Horrifying truth of fur industry revealed in footage from largest ever undercover investigation involving dozens of farms where animals engaged in cannibalism, had limbs gnawed off and were left with maggot-infested wounds

The horrifying truth about the fur industry has been revealed in footage from the largest ever undercover investigation into European fur farms.

The chilling exposé entitled ‘This is Fur Farming in the EU’ exposes the grim reality of the fur industry in six EU countries.

The harrowing material, captured by independent animal rights researchers during more than 100 farm visits, shows animals such as minks, foxes and raccoon dogs in disturbing conditions.

You can see injured animals struggling to survive in cages covered in feces, some infested with maggots or missing patches of fur, eyes and limbs.

Images also show dogs involved in cannibalistic acts and bodies piled in containers.

An injured white mink. The chilling exposé entitled ‘This is Fur Farming in the EU’ exposes the grim reality of the fur industry in six EU countries

You can see injured animals fighting for survival in cages. The moving material was captured by independent animal rights researchers during more than a hundred farm visits

The footage was released exclusively to animal protection groups Oikeutta eläimille and Humane Society International.

Kristo Muurimaa, from Oikeutta eläimille, said: ‘EU leaders must open their eyes to the horrific suffering of animals on fur farms. There is no humane way to produce fur, so as long as fur farming practices continue, more shocking images like this will inevitably emerge. It’s time to put an end to this cruel industry for good.”

Animal welfare concerns raised by the research include cannibalism among mink, which are naturally solitary animals; injured and deceased animals confined in cages with other animals; animals with visible bloody injuries, missing some limbs, tails or ears; serious eye infections; and disturbing cases of self-harm.

The research took place on farms in Finland, Poland, Lithuania, Latvia, Spain and Denmark.

On all farms, animals were found in small, bare and unsanitary cages, where cases of cannibalism were often documented and injured, dead and dying animals were discovered next to their cage mates.

The creatures seen in the images are being held in disturbing conditions

A white mink with part of its face missing

Piles of bodies in a container

A white mink is missing an eye

Video shows animals missing large chunks of fur

A researcher on one of the farms studied

A white mink with its nose missing

A white mink missing a claw

According to Humane Society International, the extent of animal suffering and welfare violations of EU Directive 98/58/EC, on the protection of animals kept for agricultural purposes, was consistent across countries and farms.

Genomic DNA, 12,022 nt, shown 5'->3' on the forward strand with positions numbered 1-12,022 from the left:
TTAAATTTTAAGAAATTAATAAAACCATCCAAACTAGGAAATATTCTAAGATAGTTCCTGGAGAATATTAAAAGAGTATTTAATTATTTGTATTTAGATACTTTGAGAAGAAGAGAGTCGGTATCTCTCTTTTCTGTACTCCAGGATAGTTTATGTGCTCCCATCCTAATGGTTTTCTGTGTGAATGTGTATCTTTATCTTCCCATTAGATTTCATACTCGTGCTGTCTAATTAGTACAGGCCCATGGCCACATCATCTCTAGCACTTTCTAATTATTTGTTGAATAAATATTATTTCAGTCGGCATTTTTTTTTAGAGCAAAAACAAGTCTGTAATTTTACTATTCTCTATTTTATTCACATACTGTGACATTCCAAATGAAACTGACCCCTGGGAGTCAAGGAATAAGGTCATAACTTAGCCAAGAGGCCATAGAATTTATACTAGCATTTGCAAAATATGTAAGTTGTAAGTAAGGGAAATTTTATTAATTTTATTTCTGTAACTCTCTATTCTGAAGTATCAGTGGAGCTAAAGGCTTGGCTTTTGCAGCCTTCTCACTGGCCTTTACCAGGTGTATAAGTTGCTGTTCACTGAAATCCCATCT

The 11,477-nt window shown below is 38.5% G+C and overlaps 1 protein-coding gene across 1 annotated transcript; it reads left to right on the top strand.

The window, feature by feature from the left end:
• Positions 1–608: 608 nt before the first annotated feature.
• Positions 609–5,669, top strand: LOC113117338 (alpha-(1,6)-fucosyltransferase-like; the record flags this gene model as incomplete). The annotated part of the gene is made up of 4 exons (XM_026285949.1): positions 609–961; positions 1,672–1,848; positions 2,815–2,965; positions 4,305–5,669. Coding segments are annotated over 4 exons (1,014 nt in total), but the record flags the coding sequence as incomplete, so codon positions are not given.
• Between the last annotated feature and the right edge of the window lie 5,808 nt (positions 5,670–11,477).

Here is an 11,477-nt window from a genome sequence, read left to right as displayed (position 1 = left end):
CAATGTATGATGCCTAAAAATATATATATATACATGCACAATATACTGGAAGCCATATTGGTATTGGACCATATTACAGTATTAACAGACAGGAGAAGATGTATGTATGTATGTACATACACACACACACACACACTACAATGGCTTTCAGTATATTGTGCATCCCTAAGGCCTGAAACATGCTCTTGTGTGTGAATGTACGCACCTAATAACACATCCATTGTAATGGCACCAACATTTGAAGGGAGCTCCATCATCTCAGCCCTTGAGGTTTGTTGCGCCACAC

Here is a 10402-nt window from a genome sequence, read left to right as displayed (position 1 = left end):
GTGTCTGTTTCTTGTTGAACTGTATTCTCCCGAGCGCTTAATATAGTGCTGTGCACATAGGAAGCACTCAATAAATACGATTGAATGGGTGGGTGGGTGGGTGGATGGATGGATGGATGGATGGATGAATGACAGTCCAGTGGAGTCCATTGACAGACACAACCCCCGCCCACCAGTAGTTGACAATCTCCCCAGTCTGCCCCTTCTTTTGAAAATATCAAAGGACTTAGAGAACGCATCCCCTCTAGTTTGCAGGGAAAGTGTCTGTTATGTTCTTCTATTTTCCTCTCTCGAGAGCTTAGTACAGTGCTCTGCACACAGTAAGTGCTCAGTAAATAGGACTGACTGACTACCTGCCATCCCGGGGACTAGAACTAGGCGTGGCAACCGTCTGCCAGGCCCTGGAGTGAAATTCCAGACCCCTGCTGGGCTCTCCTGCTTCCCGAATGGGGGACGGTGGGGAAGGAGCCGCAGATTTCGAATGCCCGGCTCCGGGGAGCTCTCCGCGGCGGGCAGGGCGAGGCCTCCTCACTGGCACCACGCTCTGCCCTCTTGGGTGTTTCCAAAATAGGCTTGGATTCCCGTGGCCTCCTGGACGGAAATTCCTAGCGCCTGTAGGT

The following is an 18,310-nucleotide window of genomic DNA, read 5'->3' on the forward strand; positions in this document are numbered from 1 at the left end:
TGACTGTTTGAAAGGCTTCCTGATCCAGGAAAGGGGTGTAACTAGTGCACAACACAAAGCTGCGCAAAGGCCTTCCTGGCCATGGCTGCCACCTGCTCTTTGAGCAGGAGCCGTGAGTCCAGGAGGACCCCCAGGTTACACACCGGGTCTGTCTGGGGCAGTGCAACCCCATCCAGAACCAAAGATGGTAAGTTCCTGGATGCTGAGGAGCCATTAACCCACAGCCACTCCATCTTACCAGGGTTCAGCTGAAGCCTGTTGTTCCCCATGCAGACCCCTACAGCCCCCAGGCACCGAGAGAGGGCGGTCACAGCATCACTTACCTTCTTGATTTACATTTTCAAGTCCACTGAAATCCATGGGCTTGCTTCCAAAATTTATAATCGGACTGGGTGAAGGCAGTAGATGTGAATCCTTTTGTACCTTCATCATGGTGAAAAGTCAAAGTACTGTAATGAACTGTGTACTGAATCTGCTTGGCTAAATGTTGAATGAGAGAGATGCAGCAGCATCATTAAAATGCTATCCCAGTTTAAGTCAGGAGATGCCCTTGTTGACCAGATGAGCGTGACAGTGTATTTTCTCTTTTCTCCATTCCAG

Dr. Joanna Swabe, senior director of public affairs at Humane Society International/Europe, said: ‘This shocking research shows that fur farming in the EU subjects animals to unspeakable suffering and must be banned.

‘This damning evidence shows that no matter which EU country you look at, animals on fur farms are subjected to suffering that our EU leaders should be ashamed of.

‘The European Commission has a clear opportunity to put an end to this abhorrent industry and we urge it to do so quickly and decisively by putting forward a proposal to ban fur farming in the EU.’

It comes as the European Commission considers its response to a European Citizens’ Initiative petition with 1.5 million signatures calling for an EU-wide ban on fur farming.

Twenty European countries, including fifteen Member States, have already introduced bans. However, according to Humane Society International, an estimated 10 million fur-bearing animals are still bred for fur fashion across Europe every year.

Around 100 million animals are used for fur each year worldwide, and around 10 million mink, foxes and raccoon dogs are raised and killed on fur farms across Europe in 2021 alone.

Twenty European countries have banned fur farming.

Mink are kept in cramped conditions on one of the farms

A row of cages on one of the farms

A white mink with facial deformity

A dead white mink in a cage

A dead animal in one of the cages

Two other countries – Switzerland and Germany – have introduced strict regulations that have effectively ended fur farming, and three others – Denmark, Sweden and Hungary – have imposed measures that have ended fur farming of certain species.

Most of the world’s leading designers have adopted fur-free policies, including all six Kering fashion brands – Saint Laurent, Brioni, Gucci, Alexander McQueen, Balenciaga and Bottega Veneta – as well as names like Valentino, Prada, Armani, Versace, Dolce & Gabbana, Michael Kors, Jimmy Choo, DKNY, Burberry and Chanel.

Mink on more than 480 mink farms in 13 countries have been found infected with COVID-19, and the potential for the spread of zoonotic diseases on fur farms has been recognized by the World Health Organization.

In October 2022, an outbreak of highly pathogenic bird flu (H5N1) at a mink farm in Spain led influential virologists to call it “a warning bell” to end the practice immediately.

In recent months, Finnish authorities have ordered the killing of nearly 300,000 foxes, mink and raccoon dogs over public health concerns following outbreaks of the virus at more than 30 fur farms in the country.

Leading virologists recently warned of the public health threat posed by fur farming and called on governments to ‘consider the mounting evidence suggesting that fur farming should be eliminated in the interests of pandemic preparedness’.